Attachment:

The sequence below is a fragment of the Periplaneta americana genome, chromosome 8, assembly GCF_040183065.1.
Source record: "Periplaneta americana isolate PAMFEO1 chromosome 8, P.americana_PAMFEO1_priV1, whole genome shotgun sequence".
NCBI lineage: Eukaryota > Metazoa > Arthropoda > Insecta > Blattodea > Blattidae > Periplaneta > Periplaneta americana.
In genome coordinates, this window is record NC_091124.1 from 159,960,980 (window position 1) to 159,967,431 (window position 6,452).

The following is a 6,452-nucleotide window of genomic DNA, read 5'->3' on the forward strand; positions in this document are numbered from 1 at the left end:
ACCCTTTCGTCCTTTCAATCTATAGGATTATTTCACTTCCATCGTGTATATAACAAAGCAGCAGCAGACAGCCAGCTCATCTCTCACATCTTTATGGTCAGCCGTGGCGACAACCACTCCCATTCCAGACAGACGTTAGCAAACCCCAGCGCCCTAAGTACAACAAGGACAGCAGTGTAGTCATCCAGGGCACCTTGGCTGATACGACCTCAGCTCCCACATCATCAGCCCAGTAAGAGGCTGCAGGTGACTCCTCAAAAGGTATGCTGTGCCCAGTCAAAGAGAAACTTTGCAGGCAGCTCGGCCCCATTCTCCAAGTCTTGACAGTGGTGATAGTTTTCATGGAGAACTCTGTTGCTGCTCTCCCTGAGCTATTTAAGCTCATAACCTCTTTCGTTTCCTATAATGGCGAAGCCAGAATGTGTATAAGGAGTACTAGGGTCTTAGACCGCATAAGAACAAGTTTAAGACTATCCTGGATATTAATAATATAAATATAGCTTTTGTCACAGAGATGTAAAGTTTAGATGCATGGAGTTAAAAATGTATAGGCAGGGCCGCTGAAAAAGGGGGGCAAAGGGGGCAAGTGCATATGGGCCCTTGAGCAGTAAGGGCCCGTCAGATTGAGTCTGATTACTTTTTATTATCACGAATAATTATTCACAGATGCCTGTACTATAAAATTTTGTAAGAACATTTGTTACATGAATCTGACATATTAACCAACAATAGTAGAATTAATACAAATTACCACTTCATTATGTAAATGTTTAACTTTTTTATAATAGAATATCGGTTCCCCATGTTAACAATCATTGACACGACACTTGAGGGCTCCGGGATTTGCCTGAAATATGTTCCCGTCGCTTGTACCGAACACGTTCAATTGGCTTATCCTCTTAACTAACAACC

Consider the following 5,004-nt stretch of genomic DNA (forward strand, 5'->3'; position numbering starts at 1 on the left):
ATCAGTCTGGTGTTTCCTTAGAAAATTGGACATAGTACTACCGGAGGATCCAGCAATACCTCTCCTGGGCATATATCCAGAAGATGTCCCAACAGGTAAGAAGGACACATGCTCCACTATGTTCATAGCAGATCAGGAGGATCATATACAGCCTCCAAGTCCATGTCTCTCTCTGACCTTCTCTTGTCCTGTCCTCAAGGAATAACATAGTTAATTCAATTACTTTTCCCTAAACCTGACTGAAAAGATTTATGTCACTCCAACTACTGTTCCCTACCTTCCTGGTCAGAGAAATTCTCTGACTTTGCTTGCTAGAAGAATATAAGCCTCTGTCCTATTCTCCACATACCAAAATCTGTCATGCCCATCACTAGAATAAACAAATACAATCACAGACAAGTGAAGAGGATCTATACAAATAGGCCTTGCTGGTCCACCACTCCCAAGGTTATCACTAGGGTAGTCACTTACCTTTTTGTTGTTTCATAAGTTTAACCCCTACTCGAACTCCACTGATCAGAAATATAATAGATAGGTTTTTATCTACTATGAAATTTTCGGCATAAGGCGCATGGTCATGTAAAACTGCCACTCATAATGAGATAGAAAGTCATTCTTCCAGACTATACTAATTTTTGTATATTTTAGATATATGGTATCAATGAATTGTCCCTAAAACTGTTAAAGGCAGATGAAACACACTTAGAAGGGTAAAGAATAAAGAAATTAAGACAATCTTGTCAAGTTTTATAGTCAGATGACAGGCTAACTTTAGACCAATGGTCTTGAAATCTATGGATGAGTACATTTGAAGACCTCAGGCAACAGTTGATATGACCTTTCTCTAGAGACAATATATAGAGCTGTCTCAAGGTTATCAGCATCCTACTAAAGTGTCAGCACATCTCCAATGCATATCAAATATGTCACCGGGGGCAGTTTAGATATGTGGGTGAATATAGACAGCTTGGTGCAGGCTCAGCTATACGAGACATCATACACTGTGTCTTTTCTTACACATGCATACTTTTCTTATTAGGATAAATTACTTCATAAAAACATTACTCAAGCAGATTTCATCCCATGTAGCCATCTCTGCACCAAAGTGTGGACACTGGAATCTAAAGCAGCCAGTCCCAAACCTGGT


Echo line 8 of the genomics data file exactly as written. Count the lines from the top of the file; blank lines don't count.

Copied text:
ATCAGTCTGGTGTTTCCTTAGAAAATTGGACATAGTACTACCGGAGGATCCAGCAATACCTCTCCTGGGCATATATCCAGAAGATGTCCCAACAGGTAAGAAGGACACATGCTCCACTATGTTCATAGCAGATCAGGAGGATCATATACAGCCTCCAAGTCCATGTCTCTCTCTGACCTTCTCTTGTCCTGTCCTCAAGGAATAACATAGTTAATTCAATTACTTTTCCCTAAACCTGACTGAAAAGATTTATGTCACTCCAACTACTGTTCCCTACCTTCCTGGTCAGAGAAATTCTCTGACTTTGCTTGCTAGAAGAATATAAGCCTCTGTCCTATTCTCCACATACCAAAATCTGTCATGCCCATCACTAGAATAAACAAATACAATCACAGACAAGTGAAGAGGATCTATACAAATAGGCCTTGCTGGTCCACCACTCCCAAGGTTATCACTAGGGTAGTCACTTACCTTTTTGTTGTTTCATAAGTTTAACCCCTACTCGAACTCCACTGATCAGAAATATAATAGATAGGTTTTTATCTACTATGAAATTTTCGGCATAAGGCGCATGGTCATGTAAAACTGCCACTCATAATGAGATAGAAAGTCATTCTTCCAGACTATACTAATTTTTGTATATTTTAGATATATGGTATCAATGAATTGTCCCTAAAACTGTTAAAGGCAGATGAAACACACTTAGAAGGGTAAAGAATAAAGAAATTAAGACAATCTTGTCAAGTTTTATAGTCAGATGACAGGCTAACTTTAGACCAATGGTCTTGAAATCTATGGATGAGTACATTTGAAGACCTCAGGCAACAGTTGATATGACCTTTCTCTAGAGACAATATATAGAGCTGTCTCAAGGTTATCAGCATCCTACTAAAGTGTCAGCACATCTCCAATGCATATCAAATATGTCACCGGGGGCAGTTTAGATATGTGGGTGAATATAGACAGCTTGGTGCAGGCTCAGCTATACGAGACATCATACACTGTGTCTTTTCTTACACATGCATACTTTTCTTATTAGGATAAATTACTTCATAAAAACATTACTCAAGCAGATTTCATCCCATGTAGCCATCTCTGCACCAAAGTGTGGACACTGGAATCTAAAGCAGCCAGTCCCAAACCTGGT